9. Who is the class representative and what’s her/his role?

A class representative will be appointed by the class members to be a plaintiff. The class representative must share a common cause of action and have common arguments with the class member.

He/she would exercise due diligence in guarding the interests of the class since the interests of the class representative coincide with those of the class, and in guarding those interests, the claims and arguments raised by the class representative would also be beneficial to the class.

10. What’s the role of plaintiff’s attorney?

The plaintiff’s attorney is the person who prepares the list of injured person who suffered damages from the same facts and laws. The plaintiff’s attorney also files evidence and advance all expenses pertaining to the costs of proceedings, which includes the cost of seeking evidence and costs of publicizing and sending notices of the class action to class members.

11. What’s the enforcement procedure in class action?

The judgment will bind plaintiff and all class members, however, each member cannot enforce it by him/herself because the Director General of the Department of Legal Execution would make arrangements with respect to enforcement of the class action judgment whereby a class member can submit an application for repayment of the judgment debt from a legal execution officer within the time period prescribed by the Court.

However, a class member has the right to file an objection to another class member’s application for repayment of judgment debt. If an objection is filed against a class member’s application, the legal execution officer should conduct an inquiry hearing and make one of the following orders:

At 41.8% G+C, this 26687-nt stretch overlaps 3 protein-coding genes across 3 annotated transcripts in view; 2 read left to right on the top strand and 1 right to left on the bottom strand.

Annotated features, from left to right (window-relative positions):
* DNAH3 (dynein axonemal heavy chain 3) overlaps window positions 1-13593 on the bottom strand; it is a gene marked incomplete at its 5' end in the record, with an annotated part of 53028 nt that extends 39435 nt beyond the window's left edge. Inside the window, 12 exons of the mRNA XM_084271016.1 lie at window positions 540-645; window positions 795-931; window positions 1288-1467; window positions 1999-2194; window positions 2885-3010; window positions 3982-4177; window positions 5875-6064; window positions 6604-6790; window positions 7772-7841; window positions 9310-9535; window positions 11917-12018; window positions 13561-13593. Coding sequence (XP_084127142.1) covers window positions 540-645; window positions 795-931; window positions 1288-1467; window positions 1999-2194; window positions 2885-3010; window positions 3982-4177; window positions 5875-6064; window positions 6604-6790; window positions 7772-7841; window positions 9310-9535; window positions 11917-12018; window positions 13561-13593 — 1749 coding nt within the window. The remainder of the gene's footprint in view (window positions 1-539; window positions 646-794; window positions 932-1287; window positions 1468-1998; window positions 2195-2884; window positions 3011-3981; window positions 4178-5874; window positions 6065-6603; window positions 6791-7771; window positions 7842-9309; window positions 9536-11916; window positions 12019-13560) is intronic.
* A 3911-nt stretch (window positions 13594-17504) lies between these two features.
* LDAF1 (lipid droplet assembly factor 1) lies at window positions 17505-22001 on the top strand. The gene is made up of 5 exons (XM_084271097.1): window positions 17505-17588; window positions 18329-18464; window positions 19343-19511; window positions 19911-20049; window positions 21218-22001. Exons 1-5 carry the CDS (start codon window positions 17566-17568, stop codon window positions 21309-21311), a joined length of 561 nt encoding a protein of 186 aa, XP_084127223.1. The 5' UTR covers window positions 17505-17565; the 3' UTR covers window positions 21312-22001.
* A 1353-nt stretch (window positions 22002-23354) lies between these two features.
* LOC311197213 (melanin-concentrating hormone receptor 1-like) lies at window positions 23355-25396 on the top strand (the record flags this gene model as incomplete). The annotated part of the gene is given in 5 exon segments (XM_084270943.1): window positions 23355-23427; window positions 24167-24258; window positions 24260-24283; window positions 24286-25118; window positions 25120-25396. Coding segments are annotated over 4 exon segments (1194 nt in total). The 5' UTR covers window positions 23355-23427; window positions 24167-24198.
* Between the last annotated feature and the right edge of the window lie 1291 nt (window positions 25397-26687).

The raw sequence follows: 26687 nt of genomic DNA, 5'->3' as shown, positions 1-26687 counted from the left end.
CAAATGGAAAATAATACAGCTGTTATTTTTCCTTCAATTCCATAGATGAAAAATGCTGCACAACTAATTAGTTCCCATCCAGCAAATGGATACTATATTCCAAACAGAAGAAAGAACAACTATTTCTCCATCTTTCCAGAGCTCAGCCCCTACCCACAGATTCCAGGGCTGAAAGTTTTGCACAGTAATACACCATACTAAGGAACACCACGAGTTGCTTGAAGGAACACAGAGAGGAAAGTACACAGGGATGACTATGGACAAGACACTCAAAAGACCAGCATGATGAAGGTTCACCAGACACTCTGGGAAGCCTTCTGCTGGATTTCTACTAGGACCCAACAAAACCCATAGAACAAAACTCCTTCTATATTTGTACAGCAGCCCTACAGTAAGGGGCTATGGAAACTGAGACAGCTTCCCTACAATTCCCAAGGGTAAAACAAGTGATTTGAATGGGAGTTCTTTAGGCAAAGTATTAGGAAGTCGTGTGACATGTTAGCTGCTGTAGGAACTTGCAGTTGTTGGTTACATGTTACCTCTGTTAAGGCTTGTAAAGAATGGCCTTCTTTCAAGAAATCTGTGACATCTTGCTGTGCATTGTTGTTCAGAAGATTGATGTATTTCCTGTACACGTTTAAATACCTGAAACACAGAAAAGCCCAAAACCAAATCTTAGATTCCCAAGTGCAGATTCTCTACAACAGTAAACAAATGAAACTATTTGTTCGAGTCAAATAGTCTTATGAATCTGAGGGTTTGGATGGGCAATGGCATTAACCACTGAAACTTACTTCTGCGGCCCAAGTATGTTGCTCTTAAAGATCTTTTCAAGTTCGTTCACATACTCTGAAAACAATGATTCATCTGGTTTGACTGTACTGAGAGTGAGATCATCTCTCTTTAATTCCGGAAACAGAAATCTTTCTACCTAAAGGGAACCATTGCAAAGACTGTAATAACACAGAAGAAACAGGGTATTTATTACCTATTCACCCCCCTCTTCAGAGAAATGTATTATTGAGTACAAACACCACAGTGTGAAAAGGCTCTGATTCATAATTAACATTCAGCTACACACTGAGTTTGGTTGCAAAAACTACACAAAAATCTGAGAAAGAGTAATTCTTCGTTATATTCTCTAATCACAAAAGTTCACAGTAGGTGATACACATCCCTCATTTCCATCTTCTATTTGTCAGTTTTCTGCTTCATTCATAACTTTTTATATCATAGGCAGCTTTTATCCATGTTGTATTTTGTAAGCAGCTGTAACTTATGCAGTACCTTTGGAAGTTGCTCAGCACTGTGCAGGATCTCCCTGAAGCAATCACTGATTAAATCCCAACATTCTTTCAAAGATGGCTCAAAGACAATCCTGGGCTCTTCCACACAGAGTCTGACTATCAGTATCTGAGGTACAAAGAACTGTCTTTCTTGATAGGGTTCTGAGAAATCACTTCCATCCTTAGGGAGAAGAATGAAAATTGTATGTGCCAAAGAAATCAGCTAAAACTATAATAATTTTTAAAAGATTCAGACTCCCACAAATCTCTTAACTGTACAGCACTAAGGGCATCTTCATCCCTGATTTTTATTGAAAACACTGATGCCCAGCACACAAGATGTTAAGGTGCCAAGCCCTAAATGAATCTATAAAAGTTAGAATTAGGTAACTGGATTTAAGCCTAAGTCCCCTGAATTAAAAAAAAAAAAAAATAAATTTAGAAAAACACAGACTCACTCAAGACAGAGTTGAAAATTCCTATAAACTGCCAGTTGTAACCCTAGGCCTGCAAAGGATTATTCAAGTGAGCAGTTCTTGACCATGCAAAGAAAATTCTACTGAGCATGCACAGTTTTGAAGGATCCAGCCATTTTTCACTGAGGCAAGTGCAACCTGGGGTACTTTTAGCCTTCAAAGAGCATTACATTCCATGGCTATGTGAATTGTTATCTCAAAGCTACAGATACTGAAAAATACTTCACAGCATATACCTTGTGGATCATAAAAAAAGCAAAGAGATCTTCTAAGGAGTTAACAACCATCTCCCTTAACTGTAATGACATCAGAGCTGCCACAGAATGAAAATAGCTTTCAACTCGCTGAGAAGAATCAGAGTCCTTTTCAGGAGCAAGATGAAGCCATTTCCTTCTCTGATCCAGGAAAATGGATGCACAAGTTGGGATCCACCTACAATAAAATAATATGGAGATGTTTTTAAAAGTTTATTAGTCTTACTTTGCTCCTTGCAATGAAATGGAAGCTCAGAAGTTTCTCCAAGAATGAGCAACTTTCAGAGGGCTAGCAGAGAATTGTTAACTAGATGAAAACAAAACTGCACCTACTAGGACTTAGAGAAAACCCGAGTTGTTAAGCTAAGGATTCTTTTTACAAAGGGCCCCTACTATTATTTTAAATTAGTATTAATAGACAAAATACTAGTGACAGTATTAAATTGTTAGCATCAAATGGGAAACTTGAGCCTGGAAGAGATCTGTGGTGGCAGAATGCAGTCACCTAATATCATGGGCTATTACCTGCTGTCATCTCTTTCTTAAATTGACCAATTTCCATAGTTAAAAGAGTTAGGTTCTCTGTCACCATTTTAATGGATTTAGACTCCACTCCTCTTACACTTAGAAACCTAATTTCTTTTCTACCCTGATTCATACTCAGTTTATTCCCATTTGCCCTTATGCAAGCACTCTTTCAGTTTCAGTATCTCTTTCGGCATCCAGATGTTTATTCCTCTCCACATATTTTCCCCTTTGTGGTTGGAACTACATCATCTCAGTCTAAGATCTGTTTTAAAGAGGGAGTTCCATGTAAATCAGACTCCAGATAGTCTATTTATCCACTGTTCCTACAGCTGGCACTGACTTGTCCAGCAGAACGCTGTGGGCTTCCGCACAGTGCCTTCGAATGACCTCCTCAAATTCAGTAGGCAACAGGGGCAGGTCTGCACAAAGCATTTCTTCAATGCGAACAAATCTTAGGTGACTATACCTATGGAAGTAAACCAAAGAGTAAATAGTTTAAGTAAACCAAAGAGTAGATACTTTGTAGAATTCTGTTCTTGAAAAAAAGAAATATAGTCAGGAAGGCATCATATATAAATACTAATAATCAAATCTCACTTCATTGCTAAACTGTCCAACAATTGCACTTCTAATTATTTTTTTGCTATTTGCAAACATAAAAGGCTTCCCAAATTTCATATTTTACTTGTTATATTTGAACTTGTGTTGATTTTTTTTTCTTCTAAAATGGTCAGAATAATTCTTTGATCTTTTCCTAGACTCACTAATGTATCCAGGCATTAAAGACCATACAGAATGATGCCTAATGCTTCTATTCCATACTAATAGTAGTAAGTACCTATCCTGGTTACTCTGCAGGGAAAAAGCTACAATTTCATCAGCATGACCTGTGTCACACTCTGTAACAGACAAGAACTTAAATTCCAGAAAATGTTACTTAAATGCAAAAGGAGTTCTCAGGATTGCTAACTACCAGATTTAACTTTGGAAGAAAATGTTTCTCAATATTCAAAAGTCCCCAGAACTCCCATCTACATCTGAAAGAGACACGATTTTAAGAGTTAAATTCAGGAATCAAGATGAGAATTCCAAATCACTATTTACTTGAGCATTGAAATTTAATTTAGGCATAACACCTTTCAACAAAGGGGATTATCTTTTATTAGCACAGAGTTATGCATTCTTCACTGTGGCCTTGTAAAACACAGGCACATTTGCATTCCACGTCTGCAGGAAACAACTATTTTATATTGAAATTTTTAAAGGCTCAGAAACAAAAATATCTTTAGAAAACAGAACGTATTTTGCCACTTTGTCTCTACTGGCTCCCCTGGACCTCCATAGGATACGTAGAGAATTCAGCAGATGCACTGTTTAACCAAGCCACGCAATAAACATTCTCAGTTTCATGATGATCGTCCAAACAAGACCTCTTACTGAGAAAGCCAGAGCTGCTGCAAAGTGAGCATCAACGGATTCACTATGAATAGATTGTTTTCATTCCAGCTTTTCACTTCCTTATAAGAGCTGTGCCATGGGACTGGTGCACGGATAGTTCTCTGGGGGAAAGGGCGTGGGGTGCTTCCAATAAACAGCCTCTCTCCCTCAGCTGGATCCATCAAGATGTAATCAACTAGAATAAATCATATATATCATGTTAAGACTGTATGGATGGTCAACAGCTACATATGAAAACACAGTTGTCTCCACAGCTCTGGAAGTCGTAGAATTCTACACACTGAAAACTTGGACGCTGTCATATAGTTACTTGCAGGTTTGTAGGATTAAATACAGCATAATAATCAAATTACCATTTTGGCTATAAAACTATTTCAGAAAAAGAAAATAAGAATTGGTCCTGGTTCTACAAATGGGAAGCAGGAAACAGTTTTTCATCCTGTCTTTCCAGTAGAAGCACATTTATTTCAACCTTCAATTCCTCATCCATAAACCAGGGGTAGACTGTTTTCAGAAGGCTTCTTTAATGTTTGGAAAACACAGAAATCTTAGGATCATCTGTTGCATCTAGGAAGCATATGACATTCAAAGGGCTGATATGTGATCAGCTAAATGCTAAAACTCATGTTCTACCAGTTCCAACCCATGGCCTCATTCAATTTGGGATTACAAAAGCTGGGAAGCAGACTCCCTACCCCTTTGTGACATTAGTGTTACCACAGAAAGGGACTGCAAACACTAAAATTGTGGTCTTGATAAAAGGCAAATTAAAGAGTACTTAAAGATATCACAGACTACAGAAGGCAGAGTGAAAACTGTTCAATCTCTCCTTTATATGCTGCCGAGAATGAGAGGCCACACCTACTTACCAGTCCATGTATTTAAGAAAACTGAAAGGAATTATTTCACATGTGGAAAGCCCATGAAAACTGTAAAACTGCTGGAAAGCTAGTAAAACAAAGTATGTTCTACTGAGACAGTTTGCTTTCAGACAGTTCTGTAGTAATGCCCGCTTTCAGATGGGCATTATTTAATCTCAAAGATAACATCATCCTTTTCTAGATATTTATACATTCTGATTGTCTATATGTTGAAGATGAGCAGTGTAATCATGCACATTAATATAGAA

1. Dismiss the application for repayment of judgment debt

2. Grant full repayment

3. Grant partial repayment

Thailand Japan Young Entrepreneurs (Newsletter March 2016 Part 4)

Newsletter Juslaws & Consult (J&C) – March 2016 Thailand Japan Young Entrepreneurs Networking

On 29th of January one of our Juslaws & Consult Lawyers attended with a Japanese accountant the “ThailandJapan Young Entrepreneurs Networking” hosted by the Board of Trade of Thailand at Sukosol Hotel in Bangkok.

The Seminar was hosted by selected speakers such as Mr. Isara Vongkusolkit, Chairman of The Thai Chamber of Commerce and Board of Trade of Thailand, Dr. Suvit Maesincee, Deputy Minister of Commerce of Thailand and the Chairman of Japan External Trade Organization (JETRO). It was a great occasion to meet personally dozens of Kyoto based companies looking to do business with Thailand. We had the chance to exchange opinions and know more on precision laser welding, elevator and heavy machinery Japanese companies. During 2013, 2014 and 2015 Japan has been the 1 st largest investor in Thailand and during 2015, with 426 Board of Investment BOI applications were approved.

Part 1: Petroleum Concessions in Thailand

Part 2: GTCC Membership

Part 3: Boi Seminar

Part 4:Thailand Japan Young Entrepreneurs Networking

Part 5: PPP and Civil Construction Projects in Thailand

Part 6: 2016 Acquisition of Hotels & Resorts in Thailand and Due Diligence Report